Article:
The venom of cane toads can cause increased heartbeat, excessive salivation, convulsions, paralysis, and even death. Traditionally, tribes may ‘milk’ cane toads, coating their arrows in their poison. 

Both living and dead matter make up this toad’s diet and they will eat virtually anything. Frequently, cane toads can be observed humping anything, alive or dead. This includes rats, snakes, lizards, and carcasses. 

Female cane toads can lay 30,000 eggs at one time. The tadpoles that hatch are very toxic to any animal that eats them. 

Cane toads are widespread throughout Northern Australia, South America, and Central America. 

13. Komodo Dragon

Komodo Dragon
Komodo dragon walking along the ground
Credit: Thomas Fuhrmann by CC: 4.0

Scientific Name: Varanus komodoensis 

The Komodo dragon is the largest, extant species of lizard. They weigh around 300 pounds and grow 10 feet in length. They have thick, scaly skin that is stone-grey in colour and a yellow forked tongue. 

Females are capable of parthenogenesis, although young are predominantly produced by sexual reproduction. These lizards are carnivores and will eat other lizards, rodents, large mammals, birds, and carrion. 

Komodo dragons are aggressive and occasionally attack and kill human beings. They have a venomous bite that delivers toxins to their victim, inhibiting blood clotting so the victim bleeds to death. The bacteria from their mouth also plays a huge role in killing their victim.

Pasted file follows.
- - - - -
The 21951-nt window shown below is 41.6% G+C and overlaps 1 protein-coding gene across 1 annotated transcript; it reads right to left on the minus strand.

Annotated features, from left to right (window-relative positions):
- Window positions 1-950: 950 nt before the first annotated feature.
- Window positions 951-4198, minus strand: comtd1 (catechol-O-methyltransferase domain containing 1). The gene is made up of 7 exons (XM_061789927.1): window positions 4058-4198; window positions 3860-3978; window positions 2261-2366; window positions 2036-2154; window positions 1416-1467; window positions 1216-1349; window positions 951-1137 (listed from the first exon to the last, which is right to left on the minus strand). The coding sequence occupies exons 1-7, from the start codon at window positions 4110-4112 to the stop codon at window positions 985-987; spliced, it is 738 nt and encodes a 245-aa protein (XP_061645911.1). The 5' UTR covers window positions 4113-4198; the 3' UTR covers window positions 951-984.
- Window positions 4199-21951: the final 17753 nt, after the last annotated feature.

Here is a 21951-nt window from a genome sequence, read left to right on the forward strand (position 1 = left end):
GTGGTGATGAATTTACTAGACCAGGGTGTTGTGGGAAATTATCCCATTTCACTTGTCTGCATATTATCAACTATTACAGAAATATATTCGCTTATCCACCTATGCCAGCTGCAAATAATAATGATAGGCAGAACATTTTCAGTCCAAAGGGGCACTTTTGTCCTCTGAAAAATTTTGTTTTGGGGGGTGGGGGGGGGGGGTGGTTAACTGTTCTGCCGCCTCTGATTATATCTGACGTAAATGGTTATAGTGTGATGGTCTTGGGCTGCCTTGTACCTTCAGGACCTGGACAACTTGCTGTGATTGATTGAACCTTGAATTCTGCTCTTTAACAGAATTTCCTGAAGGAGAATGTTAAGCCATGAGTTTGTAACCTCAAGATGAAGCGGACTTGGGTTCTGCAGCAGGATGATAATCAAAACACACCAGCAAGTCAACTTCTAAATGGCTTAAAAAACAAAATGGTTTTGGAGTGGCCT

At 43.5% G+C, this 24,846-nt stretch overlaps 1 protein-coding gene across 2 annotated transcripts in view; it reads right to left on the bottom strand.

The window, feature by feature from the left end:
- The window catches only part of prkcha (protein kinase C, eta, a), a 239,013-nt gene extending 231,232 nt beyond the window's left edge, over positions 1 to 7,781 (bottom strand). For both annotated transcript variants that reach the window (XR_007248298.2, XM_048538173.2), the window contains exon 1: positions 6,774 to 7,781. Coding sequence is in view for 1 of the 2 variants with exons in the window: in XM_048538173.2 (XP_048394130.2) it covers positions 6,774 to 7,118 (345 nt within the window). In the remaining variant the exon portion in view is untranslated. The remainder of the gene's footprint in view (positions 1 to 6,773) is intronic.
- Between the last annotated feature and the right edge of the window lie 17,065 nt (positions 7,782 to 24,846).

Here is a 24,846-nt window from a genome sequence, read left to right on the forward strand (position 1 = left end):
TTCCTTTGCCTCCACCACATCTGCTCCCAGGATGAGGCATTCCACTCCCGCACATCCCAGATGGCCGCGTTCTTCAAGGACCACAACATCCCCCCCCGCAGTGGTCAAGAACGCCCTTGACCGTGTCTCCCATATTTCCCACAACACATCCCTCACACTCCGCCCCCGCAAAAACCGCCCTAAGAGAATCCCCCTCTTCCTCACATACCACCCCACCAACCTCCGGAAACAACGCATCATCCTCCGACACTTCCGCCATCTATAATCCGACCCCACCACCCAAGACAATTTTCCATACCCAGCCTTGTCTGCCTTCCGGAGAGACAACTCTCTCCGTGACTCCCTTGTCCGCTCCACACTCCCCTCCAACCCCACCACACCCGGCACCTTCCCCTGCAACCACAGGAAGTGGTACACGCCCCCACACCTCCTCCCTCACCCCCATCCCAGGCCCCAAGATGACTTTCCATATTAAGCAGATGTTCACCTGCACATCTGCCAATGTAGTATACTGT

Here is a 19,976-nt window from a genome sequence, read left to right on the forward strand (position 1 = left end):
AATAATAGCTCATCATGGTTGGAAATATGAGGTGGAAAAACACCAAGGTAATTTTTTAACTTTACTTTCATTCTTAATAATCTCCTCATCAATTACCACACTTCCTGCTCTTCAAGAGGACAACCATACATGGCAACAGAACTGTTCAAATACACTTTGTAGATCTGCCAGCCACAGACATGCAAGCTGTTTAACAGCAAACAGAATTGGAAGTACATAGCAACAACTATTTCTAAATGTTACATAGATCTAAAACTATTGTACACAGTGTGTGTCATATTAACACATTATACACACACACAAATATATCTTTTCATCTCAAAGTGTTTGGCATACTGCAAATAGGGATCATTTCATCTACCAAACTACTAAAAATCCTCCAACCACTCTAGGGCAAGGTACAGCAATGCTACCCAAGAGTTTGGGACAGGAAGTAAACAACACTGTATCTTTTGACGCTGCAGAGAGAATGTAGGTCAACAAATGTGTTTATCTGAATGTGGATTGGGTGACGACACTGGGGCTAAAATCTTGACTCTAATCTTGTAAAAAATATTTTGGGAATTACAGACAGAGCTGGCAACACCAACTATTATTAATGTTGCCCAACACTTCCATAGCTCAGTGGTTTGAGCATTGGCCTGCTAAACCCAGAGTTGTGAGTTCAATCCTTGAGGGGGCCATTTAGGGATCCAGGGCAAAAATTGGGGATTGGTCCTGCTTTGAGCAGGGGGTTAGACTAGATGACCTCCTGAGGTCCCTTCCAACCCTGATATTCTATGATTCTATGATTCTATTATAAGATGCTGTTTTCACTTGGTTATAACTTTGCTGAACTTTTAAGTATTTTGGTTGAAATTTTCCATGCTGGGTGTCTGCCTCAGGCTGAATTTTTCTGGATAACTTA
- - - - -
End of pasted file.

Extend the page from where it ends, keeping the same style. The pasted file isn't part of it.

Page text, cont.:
The appearance of a Komodo dragon is somewhat dumb-looking. These lizards do not know when to stop eating and if their bellies get too full, they will be slowed down. To overcome this, they vomit up their stomach contents. 

The Komodo dragon inhabits the tropical forests of Indonesian islands. 

14. Horned Lizard

Horned Lizard
Horned Lizard laying on the ground
Credit: Room237 by CC: 3.0

Scientific Name: Phrynosoma solare 

Horned lizards have round, flattened bodies, stumpy tails, and small heads. They are covered in spiky horns that are sandy brown in colour, providing cryptic colouration in their desert habitats across America. They range from 3 to 5 inches in length. 

To further conceal themselves, they wiggle their bodies to cover themselves in the sandy ground, leaving just their head exposed. They consume mainly ants, which they patiently wait for whilst buried in the sand. 

When threatened, they inflate their bodies and shoot blood from their eyes, which tastes horrible to any predators. Their unusual appearance gives them a somewhat dumb aura.